As some of you may recall, back on May 10, 2010 I clambered onto the ‘crawl to announce the signing of a contract for the sidequel to Blindsight. As of Nov 2 2011, I announced that I’d handed in the manuscript. In between (and occasionally afterward), I dropped what occasional fiblets I could without giving away significant plottage.
What I didn’t announce was an official release date, because I didn’t have one — and before you get your hopes up, I still don’t (or rather, I do, but it’s more of a guideline than an actual rule). And as weeks have turned into months with no news on that front, it’s only natural that every couple of days I get an e-mail from someone wondering what’s up with State of Grace or Echopraxia or whatever we’re calling it this week. I’ve told these people what I knew, behind the scenes as the scenes evolved, because they asked — but I didn’t want to say anything in public while so many things were up in the air.
Twenty-eight days ago months turned into a year, and at least one of those up-in-the-air things came crashing back to Earth somewhere out on the west coast. This has caused the probability wave to collapse (which is ironic, because the Editor Who Fell To Earth doesn’t actually appear to have been observed by anyone for quite some time now) — enough, at least, to justify bringing you all up to speed.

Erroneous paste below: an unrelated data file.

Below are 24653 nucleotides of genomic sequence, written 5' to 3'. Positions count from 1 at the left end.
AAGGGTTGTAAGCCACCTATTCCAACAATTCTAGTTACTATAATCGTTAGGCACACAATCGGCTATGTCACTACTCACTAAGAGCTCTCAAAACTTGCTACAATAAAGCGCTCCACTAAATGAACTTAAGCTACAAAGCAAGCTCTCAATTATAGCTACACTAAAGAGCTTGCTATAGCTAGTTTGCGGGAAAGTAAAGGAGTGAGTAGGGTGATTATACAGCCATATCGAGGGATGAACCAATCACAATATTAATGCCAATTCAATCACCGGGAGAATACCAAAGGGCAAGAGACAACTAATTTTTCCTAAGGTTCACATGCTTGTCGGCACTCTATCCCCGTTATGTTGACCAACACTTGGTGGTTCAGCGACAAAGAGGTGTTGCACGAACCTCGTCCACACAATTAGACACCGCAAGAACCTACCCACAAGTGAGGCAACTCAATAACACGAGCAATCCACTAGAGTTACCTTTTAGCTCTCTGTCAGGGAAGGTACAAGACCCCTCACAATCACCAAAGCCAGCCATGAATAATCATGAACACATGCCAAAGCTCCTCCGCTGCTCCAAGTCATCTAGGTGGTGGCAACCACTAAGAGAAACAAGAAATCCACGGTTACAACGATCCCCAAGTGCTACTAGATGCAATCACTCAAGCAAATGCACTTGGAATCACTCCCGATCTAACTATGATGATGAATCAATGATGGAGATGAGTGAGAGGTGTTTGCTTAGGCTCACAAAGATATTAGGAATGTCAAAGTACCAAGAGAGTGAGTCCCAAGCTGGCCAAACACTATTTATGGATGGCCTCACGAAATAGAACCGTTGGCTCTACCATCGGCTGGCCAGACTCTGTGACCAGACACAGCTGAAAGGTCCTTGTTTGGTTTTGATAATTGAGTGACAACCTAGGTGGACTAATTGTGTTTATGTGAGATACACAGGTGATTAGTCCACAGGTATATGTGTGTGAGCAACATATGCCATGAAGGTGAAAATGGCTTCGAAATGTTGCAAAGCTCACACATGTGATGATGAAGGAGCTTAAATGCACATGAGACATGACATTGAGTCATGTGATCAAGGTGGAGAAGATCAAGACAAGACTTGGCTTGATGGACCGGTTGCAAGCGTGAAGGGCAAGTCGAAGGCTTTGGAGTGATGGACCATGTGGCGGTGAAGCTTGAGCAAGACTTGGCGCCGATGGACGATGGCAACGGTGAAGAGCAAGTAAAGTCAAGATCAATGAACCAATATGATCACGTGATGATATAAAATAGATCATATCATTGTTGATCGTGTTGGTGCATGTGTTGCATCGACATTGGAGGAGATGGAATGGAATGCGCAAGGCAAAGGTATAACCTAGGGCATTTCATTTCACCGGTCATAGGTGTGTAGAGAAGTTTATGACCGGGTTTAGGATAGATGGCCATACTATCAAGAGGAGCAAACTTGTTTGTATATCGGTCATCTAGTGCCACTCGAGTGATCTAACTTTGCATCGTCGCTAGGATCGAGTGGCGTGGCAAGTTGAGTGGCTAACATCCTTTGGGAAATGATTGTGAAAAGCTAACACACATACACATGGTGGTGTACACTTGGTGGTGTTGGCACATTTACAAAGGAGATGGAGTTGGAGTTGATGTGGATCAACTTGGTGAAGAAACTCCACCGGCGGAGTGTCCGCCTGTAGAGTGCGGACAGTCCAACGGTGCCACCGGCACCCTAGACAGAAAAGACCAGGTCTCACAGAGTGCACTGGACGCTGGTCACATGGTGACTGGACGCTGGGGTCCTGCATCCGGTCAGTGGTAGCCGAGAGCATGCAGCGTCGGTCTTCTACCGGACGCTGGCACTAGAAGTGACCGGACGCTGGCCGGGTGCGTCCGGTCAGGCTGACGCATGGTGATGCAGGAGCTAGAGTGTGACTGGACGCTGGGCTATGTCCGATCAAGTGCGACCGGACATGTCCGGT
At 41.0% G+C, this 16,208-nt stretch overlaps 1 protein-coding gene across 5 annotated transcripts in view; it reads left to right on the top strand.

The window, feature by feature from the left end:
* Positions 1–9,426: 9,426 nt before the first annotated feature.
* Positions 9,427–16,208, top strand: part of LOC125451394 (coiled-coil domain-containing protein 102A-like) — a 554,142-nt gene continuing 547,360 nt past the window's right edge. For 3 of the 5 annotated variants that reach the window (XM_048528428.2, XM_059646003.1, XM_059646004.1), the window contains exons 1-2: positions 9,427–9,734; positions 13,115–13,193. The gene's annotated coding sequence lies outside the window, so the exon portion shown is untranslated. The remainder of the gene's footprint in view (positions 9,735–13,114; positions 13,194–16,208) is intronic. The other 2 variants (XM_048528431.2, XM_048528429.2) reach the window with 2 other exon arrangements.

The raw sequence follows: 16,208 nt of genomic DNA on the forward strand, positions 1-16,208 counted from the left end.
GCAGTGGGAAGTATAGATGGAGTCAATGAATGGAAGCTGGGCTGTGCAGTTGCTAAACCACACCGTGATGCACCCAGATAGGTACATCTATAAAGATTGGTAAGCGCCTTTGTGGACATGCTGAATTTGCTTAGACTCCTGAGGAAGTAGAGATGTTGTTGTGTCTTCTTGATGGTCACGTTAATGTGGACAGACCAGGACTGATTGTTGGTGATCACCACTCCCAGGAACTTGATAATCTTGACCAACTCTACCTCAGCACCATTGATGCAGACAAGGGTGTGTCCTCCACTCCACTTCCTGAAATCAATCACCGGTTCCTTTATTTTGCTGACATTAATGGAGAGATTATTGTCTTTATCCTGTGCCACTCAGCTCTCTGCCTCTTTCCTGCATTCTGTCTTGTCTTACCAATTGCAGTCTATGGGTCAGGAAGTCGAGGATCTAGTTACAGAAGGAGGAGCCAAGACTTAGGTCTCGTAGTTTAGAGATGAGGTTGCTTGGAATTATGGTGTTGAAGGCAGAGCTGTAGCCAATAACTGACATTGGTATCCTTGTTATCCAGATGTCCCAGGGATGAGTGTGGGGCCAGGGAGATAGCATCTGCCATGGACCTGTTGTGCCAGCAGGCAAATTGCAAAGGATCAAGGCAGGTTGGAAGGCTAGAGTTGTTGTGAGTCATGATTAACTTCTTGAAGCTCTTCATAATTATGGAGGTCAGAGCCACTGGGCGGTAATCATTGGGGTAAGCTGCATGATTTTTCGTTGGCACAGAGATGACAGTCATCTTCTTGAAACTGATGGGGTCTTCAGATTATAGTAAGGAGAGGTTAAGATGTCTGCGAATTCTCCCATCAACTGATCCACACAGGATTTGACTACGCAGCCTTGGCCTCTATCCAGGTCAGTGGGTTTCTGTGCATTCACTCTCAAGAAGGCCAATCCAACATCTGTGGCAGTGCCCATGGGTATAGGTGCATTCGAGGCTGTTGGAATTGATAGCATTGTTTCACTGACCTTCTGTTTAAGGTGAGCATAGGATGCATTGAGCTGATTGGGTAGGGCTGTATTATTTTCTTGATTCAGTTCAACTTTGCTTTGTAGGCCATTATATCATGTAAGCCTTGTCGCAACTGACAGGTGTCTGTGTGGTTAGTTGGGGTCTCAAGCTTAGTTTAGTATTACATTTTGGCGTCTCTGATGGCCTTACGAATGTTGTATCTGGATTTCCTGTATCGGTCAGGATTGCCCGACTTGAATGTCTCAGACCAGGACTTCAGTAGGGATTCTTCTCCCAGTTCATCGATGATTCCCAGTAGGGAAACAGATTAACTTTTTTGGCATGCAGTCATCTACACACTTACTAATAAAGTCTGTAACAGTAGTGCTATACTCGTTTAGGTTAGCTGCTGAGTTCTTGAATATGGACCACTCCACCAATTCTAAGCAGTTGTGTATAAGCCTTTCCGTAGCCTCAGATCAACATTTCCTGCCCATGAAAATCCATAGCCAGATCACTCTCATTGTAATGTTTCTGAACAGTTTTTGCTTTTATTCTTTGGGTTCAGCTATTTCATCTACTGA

The first thing you need to know about this editor — other than that he is, by all accounts, a very nice guy — is that he actually quit working at Tor shortly after acquiring my book. He abandoned publishing for video games (a smart move, given the relative health of those two industries). But we weren’t too worried, because he took his outstanding projects with him to work through on evenings and weekends. I myself was in no hurry; my time was already fully occupied with video-game tie-ins, this weird long-term pair-bonding thing that usually only works out for meadow voles, and nearly dying from flesh-eating disease. Having worked all of those things out more-or-less satisfactorily, I handed in my manuscript on Nov 1 and settled back to enjoy the holidays.
Editor dude was good as his word. By the end of January he’d got back to me, and man, was he stoked:
The book is bloody brilliant. I am doing my second read through this week. I am looking to get my notes and edits to you before this week closes out. No later than the upcoming Saturday. My question for you is how do you prefer to receive them? Inline in the word document via track changes? In the body of letter? Written in the margins and mailed off to you?
In fact, he appeared to be way happier with the book than I was. Unwilling to let this imbalance stand, I replied: